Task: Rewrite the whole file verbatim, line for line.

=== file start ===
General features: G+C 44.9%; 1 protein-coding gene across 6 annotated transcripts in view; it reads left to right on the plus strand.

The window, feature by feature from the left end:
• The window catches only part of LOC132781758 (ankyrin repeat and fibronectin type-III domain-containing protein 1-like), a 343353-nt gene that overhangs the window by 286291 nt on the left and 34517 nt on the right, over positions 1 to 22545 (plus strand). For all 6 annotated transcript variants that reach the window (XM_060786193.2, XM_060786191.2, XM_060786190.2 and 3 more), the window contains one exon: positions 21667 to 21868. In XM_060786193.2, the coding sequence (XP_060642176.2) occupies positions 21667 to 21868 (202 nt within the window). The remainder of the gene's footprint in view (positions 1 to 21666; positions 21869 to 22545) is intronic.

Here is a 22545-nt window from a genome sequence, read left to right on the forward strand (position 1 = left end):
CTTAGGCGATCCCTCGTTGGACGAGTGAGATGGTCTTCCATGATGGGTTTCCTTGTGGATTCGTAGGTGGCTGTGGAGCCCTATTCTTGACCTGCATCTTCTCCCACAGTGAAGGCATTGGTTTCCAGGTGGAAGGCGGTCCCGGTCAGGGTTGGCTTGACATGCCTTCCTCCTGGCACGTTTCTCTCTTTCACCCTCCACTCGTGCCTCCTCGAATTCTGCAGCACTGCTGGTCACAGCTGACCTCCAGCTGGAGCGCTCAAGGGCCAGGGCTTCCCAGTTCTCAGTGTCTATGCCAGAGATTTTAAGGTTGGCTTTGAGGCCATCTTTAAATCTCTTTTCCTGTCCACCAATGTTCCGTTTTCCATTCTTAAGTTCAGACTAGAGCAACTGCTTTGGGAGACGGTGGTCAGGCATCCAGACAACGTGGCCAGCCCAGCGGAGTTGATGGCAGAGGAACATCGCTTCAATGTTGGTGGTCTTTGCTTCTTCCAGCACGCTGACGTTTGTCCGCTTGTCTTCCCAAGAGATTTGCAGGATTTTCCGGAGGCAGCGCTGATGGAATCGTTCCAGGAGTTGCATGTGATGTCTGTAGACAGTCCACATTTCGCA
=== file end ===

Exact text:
General features: G+C 44.9%; 1 protein-coding gene across 6 annotated transcripts in view; it reads left to right on the plus strand.

The window, feature by feature from the left end:
• The window catches only part of LOC132781758 (ankyrin repeat and fibronectin type-III domain-containing protein 1-like), a 343353-nt gene that overhangs the window by 286291 nt on the left and 34517 nt on the right, over positions 1 to 22545 (plus strand). For all 6 annotated transcript variants that reach the window (XM_060786193.2, XM_060786191.2, XM_060786190.2 and 3 more), the window contains one exon: positions 21667 to 21868. In XM_060786193.2, the coding sequence (XP_060642176.2) occupies positions 21667 to 21868 (202 nt within the window). The remainder of the gene's footprint in view (positions 1 to 21666; positions 21869 to 22545) is intronic.

Here is a 22545-nt window from a genome sequence, read left to right on the forward strand (position 1 = left end):
CTTAGGCGATCCCTCGTTGGACGAGTGAGATGGTCTTCCATGATGGGTTTCCTTGTGGATTCGTAGGTGGCTGTGGAGCCCTATTCTTGACCTGCATCTTCTCCCACAGTGAAGGCATTGGTTTCCAGGTGGAAGGCGGTCCCGGTCAGGGTTGGCTTGACATGCCTTCCTCCTGGCACGTTTCTCTCTTTCACCCTCCACTCGTGCCTCCTCGAATTCTGCAGCACTGCTGGTCACAGCTGACCTCCAGCTGGAGCGCTCAAGGGCCAGGGCTTCCCAGTTCTCAGTGTCTATGCCAGAGATTTTAAGGTTGGCTTTGAGGCCATCTTTAAATCTCTTTTCCTGTCCACCAATGTTCCGTTTTCCATTCTTAAGTTCAGACTAGAGCAACTGCTTTGGGAGACGGTGGTCAGGCATCCAGACAACGTGGCCAGCCCAGCGGAGTTGATGGCAGAGGAACATCGCTTCAATGTTGGTGGTCTTTGCTTCTTCCAGCACGCTGACGTTTGTCCGCTTGTCTTCCCAAGAGATTTGCAGGATTTTCCGGAGGCAGCGCTGATGGAATCGTTCCAGGAGTTGCATGTGATGTCTGTAGACAGTCCACATTTCGCA